I’ve been holding on to this picture since it appeared on the NYT front page a couple weeks ago.
I was interested in it before, but it seems more significant now following the outbreak of independence activity in Lebanon, and President Mubarak’s gesture to hold elections in Egypt. The picture is significant because it doesn’t make sense. Except, it seems not to make sense in the same way the combination of ethnic and religious entities that were stitched together out of the old Ottoman Empire (that are now coming unglued) don’t make sense.
To elaborate what I mean, I have to share the caption with you. It reads:
“Thamther Joma, a Shiite, watched election results with her children and neighbors’ children on Al Aras Island, a former park in the Tigris River.”
You just rarely see a front-page photo that is simultaneously so rich and so mysterious. After I sent it to my occasional guest blogger, Karen, a medievalist who just returned from Egypt, this is what she wrote back:
So she’s with other kids who aren’t necessarily in her family, on an island that used to be a park. Do we know that that’s her home? Or could this be some sort of community center?
There’s a picture that looks like Jesus; not strange in itself, since Jesus is an important prophet in Islam. (Is that more or less true for Shiites?) But what’s he holding? Is that a scepter, or a trumpet, rising out of his hand on the left? Is that a child in his hands, with hair falling down on the left? What kind of religious iconography are we dealing with? Not any that I’m familiar with!
The thing that strikes me, honestly, after my combined four weeks or so in Egypt, is how roomy that space is. And how many kinds of electronics are in the room (what are all those things under the TV? A VCR? A cable box? A DVD player?).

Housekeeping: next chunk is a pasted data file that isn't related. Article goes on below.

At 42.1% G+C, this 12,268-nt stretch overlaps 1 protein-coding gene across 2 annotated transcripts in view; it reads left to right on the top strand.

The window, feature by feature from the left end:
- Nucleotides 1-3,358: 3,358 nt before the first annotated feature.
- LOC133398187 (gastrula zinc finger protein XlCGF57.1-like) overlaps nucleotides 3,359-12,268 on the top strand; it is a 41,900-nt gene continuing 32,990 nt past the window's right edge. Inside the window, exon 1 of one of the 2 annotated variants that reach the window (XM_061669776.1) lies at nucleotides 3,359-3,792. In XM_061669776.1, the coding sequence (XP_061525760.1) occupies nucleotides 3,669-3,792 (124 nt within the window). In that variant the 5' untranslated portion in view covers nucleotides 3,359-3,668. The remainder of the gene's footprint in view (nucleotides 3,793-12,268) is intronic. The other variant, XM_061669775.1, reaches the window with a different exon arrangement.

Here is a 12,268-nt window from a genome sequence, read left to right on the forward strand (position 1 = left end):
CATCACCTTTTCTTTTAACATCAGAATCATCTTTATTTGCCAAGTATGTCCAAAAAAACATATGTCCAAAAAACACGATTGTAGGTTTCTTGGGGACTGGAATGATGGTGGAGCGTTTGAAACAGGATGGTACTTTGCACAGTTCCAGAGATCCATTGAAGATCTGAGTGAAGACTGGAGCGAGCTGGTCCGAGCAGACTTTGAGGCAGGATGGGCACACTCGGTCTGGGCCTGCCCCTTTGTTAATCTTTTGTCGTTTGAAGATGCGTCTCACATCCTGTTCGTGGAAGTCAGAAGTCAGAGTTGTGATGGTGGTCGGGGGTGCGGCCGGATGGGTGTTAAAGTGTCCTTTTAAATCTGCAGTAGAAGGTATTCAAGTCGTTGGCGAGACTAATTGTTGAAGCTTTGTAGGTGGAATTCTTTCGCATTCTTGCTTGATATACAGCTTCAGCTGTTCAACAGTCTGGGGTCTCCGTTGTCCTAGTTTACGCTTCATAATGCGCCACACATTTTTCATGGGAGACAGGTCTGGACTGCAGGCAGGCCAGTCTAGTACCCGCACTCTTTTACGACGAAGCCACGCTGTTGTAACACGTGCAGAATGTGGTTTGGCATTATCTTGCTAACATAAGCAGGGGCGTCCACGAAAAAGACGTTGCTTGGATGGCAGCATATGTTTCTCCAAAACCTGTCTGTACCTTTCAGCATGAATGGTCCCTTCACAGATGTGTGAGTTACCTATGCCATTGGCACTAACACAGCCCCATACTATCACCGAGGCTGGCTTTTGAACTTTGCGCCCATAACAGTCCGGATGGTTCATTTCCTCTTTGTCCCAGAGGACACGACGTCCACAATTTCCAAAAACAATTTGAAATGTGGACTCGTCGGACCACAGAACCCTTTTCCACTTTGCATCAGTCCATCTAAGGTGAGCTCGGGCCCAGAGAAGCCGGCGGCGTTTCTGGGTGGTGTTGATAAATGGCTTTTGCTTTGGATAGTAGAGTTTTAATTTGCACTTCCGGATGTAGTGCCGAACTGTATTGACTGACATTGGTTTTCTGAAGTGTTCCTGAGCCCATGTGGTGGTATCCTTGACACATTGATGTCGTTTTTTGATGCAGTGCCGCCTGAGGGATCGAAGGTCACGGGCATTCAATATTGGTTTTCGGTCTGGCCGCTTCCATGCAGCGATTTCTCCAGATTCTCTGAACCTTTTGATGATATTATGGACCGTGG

Why are they on the floor? Where’s the furniture? Why are there pillows/blankets/quilts piled up behind and above the kids’ heads? Why does it look as if 100 kids have written in crayon on the wall behind them? Is the woman at work, looking after these kids?
I think it’s an odd photo to have taken, and to have published.
I agree. The fact that the Times would run a photo that is so thoroughly ambiguous implies just how confusing and confused the Arab world is to us — especially now. The scary part is how easily a picture like this can be taken for granted. Perhaps the most deceptive thing about the region is that it presents so many symbols that seem so familiar. If that’s the case, perhaps it’s our tendency to identify with discrete symbols without more thoughtfully considering the way they interrelate. What specifically worries me is the difficulty (and, in this government, the ignorance) in recognizing the more complex relationships between various ethnic, cultural and political entities in Iraq, and the greater Middle East.
On the other hand, maybe things are a lot more straight-forward than I think. Maybe, looking at this picture, there’s only one simple question to figure out, which is:
How do you deal with Jesus in the same vicinity as the Dome of the Rock when it’s getting late in the day (unless it’s actually very early); and there are babies floating around; and you’re getting some kind of important picture from cable news, but you don’t know if it’s coming from our news or theirs, and which brand; and you find people together who don’t necessarily make sense together; and some people seem to be rooting one way, while others are sticking out their tongues; and birds are flying; and angels are descending; and, for some reason, nobody has a proper place to sit?
(image: Max Becherer for The New York Times)